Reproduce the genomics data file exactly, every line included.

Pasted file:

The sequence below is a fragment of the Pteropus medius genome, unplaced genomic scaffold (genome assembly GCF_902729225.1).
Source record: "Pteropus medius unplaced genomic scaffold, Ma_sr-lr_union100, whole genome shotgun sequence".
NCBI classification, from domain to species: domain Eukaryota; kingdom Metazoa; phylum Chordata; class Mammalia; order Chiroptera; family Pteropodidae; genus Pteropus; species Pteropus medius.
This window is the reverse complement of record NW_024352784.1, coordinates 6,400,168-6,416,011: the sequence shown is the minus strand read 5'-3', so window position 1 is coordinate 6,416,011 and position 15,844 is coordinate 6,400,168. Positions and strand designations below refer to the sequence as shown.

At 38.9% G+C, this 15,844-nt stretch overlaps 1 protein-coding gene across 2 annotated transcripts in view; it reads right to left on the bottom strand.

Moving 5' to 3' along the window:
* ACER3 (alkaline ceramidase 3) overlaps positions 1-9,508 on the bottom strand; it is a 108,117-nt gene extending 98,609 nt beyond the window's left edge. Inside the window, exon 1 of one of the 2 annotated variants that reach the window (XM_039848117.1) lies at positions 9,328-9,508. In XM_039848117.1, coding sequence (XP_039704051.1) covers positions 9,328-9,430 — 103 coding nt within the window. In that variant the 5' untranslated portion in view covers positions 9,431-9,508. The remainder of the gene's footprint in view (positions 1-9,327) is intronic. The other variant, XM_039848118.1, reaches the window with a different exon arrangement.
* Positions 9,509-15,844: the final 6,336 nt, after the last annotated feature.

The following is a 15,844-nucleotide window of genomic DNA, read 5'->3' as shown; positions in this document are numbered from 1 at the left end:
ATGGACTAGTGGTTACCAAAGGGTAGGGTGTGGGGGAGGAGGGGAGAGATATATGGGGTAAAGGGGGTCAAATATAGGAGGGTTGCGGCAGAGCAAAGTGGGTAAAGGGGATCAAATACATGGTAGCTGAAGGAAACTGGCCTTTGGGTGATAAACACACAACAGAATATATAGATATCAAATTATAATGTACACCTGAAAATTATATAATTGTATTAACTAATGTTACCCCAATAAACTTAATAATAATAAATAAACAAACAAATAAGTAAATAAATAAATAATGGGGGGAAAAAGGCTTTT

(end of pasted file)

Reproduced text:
The sequence below is a fragment of the Pteropus medius genome, unplaced genomic scaffold (genome assembly GCF_902729225.1).
Source record: "Pteropus medius unplaced genomic scaffold, Ma_sr-lr_union100, whole genome shotgun sequence".
NCBI classification, from domain to species: domain Eukaryota; kingdom Metazoa; phylum Chordata; class Mammalia; order Chiroptera; family Pteropodidae; genus Pteropus; species Pteropus medius.
This window is the reverse complement of record NW_024352784.1, coordinates 6,400,168-6,416,011: the sequence shown is the minus strand read 5'-3', so window position 1 is coordinate 6,416,011 and position 15,844 is coordinate 6,400,168. Positions and strand designations below refer to the sequence as shown.

At 38.9% G+C, this 15,844-nt stretch overlaps 1 protein-coding gene across 2 annotated transcripts in view; it reads right to left on the bottom strand.

Moving 5' to 3' along the window:
* ACER3 (alkaline ceramidase 3) overlaps positions 1-9,508 on the bottom strand; it is a 108,117-nt gene extending 98,609 nt beyond the window's left edge. Inside the window, exon 1 of one of the 2 annotated variants that reach the window (XM_039848117.1) lies at positions 9,328-9,508. In XM_039848117.1, coding sequence (XP_039704051.1) covers positions 9,328-9,430 — 103 coding nt within the window. In that variant the 5' untranslated portion in view covers positions 9,431-9,508. The remainder of the gene's footprint in view (positions 1-9,327) is intronic. The other variant, XM_039848118.1, reaches the window with a different exon arrangement.
* Positions 9,509-15,844: the final 6,336 nt, after the last annotated feature.

The following is a 15,844-nucleotide window of genomic DNA, read 5'->3' as shown; positions in this document are numbered from 1 at the left end:
ATGGACTAGTGGTTACCAAAGGGTAGGGTGTGGGGGAGGAGGGGAGAGATATATGGGGTAAAGGGGGTCAAATATAGGAGGGTTGCGGCAGAGCAAAGTGGGTAAAGGGGATCAAATACATGGTAGCTGAAGGAAACTGGCCTTTGGGTGATAAACACACAACAGAATATATAGATATCAAATTATAATGTACACCTGAAAATTATATAATTGTATTAACTAATGTTACCCCAATAAACTTAATAATAATAAATAAACAAACAAATAAGTAAATAAATAAATAATGGGGGGAAAAAGGCTTTT